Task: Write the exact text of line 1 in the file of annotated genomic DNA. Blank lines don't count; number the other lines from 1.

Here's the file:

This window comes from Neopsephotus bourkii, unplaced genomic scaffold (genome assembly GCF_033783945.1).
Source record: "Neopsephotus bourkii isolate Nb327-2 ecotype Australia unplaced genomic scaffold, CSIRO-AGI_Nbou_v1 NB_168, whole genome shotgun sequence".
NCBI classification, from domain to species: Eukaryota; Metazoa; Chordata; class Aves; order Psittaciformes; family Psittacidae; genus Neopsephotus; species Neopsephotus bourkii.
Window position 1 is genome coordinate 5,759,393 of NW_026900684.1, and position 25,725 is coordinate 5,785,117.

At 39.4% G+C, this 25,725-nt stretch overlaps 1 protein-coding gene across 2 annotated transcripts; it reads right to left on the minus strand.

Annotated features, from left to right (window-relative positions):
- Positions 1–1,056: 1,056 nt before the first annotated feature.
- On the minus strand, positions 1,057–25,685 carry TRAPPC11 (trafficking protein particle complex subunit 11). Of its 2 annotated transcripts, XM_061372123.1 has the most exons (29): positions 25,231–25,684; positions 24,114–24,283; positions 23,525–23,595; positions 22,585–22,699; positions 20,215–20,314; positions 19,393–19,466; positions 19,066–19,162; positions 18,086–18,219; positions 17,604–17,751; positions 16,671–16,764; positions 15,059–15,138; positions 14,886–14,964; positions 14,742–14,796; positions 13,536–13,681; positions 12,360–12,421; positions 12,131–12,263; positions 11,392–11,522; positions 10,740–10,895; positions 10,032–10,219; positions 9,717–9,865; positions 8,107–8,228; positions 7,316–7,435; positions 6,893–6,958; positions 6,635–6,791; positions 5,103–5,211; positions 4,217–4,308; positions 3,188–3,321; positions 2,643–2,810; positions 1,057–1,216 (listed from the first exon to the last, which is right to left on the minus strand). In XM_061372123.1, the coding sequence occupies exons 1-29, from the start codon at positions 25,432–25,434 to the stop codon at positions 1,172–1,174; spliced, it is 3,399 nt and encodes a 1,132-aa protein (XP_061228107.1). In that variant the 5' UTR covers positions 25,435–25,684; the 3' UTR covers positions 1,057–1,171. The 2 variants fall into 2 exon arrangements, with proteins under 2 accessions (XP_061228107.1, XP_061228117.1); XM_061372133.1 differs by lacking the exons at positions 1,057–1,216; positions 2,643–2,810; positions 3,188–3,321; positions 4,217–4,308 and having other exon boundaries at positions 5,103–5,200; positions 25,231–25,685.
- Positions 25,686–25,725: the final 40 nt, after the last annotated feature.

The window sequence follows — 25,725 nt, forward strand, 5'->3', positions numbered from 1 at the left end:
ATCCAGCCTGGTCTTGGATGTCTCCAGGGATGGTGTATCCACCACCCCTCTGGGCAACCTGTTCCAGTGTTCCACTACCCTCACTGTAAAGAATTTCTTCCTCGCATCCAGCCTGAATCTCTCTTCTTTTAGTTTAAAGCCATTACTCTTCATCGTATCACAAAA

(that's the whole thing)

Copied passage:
This window comes from Neopsephotus bourkii, unplaced genomic scaffold (genome assembly GCF_033783945.1).